A fresh way to celebrate Mexican freedom

04/29/2014 8:45 PM

05/20/2014 7:25 PM

To Guadalupe Picon Smith, comida (food) and familia (family) just go together.

She is married to Mark Smith, and they have a 14-year-old son, Gregory Mark. Both Gregory and Guadalupe regularly visit Mexico to see her family.

Guadalupe was born in Leon in the Mexican state of Guanajuato, and she came to live in the United States 15 years ago.

On Monday, Guadalupe and others of Mexican descent will celebrate Cinco de Mayo, which commemorates the Mexican victory over the French in the Battle of Puebla in 1862.

Residence:

Kansas City

Occupation:

Child care provider

Special cooking interest:

Authentic Mexican foods

What does Cinco de Mayo mean to you?

In Mexico, it is a day of celebration where people take off the day from school or work and have a barbecue outside and lots of food. It is a time to be with your family and to remember when we won over the French and the victory we felt in being able to have our own land as Mexicans.

In Kansas City, I will make food to share with my family and friends. One of my friends will cook with me, and we will barbecue outside and make flautas and enchiladas.

How important is it to you to pass along your Mexican heritage to your son?

It is very, very important. Gregory and I try to go to Mexico every summer to see my six sisters and five brothers and all their families.

Food is an important part of any gathering we have. My husband and son love the Mexican food I make: tostadas, fajitas, chile rellenos, enchiladas and flautas.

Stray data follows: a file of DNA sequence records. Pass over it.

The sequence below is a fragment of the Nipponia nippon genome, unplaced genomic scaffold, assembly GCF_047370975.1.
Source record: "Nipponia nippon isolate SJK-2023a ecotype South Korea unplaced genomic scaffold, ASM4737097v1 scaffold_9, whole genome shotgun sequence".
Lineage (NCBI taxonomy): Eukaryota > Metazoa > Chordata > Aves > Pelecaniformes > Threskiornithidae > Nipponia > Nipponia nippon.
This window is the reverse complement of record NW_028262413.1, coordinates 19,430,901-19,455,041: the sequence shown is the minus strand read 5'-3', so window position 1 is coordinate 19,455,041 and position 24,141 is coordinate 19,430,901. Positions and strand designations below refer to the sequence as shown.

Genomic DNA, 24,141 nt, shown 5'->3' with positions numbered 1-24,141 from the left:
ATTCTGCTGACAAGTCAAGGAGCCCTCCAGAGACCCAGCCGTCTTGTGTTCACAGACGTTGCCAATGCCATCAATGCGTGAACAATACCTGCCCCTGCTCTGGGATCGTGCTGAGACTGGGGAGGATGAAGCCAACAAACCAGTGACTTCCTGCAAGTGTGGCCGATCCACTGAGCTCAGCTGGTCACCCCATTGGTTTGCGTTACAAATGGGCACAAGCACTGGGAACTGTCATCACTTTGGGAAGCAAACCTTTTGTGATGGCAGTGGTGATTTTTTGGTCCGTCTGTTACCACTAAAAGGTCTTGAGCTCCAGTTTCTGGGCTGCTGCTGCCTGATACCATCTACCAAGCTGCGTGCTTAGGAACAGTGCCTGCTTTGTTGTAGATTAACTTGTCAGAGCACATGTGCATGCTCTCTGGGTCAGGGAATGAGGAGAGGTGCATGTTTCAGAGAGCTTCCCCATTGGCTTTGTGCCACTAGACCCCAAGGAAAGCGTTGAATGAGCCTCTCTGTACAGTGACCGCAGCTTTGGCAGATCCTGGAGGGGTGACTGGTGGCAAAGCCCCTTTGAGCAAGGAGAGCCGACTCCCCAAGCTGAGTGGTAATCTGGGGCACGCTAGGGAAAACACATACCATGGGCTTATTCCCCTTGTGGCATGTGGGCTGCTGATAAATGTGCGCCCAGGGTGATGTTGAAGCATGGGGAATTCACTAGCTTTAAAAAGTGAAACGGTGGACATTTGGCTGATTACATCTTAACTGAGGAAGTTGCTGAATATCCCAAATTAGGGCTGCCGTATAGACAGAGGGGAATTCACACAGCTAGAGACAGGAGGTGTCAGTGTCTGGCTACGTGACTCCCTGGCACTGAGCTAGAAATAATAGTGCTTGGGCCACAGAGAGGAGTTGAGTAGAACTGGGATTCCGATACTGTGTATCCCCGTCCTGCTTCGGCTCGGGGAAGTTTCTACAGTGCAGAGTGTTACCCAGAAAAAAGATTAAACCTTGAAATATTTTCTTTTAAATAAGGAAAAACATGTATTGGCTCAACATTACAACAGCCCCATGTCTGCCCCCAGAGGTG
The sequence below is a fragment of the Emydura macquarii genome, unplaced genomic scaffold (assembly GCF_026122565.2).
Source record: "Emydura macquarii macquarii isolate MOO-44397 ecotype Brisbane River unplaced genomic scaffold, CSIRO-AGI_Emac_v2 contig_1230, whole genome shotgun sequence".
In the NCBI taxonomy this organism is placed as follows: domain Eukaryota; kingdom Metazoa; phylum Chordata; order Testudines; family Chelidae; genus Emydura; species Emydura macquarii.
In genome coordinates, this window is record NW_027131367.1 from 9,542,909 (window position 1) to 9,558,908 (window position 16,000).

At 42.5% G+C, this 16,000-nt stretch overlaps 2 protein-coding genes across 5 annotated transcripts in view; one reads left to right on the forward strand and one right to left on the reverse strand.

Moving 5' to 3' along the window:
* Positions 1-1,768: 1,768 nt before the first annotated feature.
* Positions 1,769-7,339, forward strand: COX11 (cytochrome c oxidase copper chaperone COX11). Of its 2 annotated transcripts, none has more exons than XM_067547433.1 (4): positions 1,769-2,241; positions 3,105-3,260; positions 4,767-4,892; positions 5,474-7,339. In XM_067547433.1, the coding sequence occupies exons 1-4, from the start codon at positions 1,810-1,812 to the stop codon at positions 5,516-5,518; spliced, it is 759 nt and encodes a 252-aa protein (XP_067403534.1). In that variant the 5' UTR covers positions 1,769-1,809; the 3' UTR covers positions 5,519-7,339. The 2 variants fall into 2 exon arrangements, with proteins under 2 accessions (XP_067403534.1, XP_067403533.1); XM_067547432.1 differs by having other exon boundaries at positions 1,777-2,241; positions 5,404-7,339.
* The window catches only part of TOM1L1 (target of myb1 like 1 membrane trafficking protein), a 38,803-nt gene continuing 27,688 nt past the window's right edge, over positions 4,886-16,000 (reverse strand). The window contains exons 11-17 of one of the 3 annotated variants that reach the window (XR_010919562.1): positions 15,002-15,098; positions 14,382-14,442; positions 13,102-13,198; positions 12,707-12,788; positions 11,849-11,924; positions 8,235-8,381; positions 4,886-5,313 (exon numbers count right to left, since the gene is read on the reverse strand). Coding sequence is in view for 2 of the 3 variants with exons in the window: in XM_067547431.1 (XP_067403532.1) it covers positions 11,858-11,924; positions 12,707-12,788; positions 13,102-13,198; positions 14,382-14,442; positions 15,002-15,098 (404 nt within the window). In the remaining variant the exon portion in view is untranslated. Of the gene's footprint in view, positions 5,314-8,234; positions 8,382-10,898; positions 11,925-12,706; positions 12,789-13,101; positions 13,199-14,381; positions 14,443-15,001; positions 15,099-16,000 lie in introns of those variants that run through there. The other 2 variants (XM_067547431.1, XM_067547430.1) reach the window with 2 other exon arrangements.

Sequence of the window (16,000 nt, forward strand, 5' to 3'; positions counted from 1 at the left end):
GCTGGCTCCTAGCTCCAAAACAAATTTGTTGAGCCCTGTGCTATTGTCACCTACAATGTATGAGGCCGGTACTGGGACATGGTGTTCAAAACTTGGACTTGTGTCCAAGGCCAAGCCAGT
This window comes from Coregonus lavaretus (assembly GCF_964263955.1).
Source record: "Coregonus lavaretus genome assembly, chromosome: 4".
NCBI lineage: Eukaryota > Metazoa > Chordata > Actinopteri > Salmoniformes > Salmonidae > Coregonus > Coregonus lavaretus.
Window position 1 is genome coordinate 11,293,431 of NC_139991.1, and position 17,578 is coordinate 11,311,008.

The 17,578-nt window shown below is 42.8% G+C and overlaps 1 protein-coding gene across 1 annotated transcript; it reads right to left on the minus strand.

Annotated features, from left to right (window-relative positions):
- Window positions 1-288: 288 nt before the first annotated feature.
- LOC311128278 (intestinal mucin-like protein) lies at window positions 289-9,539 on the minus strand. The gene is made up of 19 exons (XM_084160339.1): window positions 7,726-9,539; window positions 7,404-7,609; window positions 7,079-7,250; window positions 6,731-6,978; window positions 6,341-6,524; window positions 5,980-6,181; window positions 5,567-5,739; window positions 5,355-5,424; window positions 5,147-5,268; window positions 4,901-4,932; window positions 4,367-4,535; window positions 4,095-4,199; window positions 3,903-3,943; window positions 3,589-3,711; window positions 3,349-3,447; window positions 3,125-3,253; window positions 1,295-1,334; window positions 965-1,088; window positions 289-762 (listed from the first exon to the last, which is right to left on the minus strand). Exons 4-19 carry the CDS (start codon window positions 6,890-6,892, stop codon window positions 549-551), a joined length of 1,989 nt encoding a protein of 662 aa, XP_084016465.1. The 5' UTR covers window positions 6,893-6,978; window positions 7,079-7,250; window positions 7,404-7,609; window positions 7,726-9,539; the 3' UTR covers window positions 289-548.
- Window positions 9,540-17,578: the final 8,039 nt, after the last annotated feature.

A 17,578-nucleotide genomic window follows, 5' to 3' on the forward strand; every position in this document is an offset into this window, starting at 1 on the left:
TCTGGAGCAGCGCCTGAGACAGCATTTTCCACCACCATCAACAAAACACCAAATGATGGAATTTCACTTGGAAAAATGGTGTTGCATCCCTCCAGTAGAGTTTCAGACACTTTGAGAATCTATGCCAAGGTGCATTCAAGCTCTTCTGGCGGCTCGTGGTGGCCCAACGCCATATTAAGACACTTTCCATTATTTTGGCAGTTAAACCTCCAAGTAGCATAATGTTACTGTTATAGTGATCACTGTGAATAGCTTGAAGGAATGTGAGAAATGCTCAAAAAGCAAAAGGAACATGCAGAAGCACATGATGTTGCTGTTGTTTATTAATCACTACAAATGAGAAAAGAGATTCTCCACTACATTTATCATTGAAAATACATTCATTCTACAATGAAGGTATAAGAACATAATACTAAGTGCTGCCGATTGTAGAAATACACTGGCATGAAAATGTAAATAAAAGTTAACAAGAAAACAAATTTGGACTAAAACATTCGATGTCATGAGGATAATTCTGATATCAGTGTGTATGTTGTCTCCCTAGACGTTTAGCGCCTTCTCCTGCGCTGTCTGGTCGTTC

How did you learn to cook?

I grew up cooking with my mother, Maria Daria. She is now gone, but I still like to cook with my sisters when I go back to Mexico.

I learned to cook everything from scratch, which is how I still make food. I don’t like to use anything out of a can, and I use fresh ingredients.

Mexican food doesn’t have to be spicy, but I like to use jalapeno or serrano peppers in my cooking.

Why did you choose this guacamole recipe to share?

I have four different ways to make guacamole. Some guacamoles are smooth; one recipe I have includes adding sour cream. But this is my favorite way to make guacamole. I like to mix it up so that it is chunkier. The traditional way to make guacamole is in a molcajete, which is a bowl made from volcanic rock, which has a black, rough surface.

Some even say the Mexican flag shows the recipe for guacamole. The green is the avocado, the white is the onion and the red is the tomato.

I love this guacamole recipe because I remember when I was younger, my mom would make this guacamole. We would eat it with saltine crackers, tacos, flautas or tostadas. It reminds me of my family in Mexico.

Guadalupe’s Guacamole

Makes 6 to 8 servings

1 small onion, peeled and cut into a small dice 1 serrano pepper, thinly sliced 3 Roma tomatoes, diced 1 bunch cilantro, stems removed and leaves roughly chopped 2 avocados, pitted, peeled and flesh diced 1/4 teaspoon salt Tortilla chips or saltine crackers, for dipping

In a large bowl, gently mix together onion, pepper, tomato, cilantro, avocados and salt. Stir gently so mixture doesn’t turn mushy.

Serve with tortilla chips or saltine crackers.

Per serving, based on 6: 147 calories (67 percent from fat), 11 grams total fat (2 grams saturated), no cholesterol, 10 grams carbohydrates, 2 grams protein, 102 milligrams sodium, 2 grams dietary fiber.

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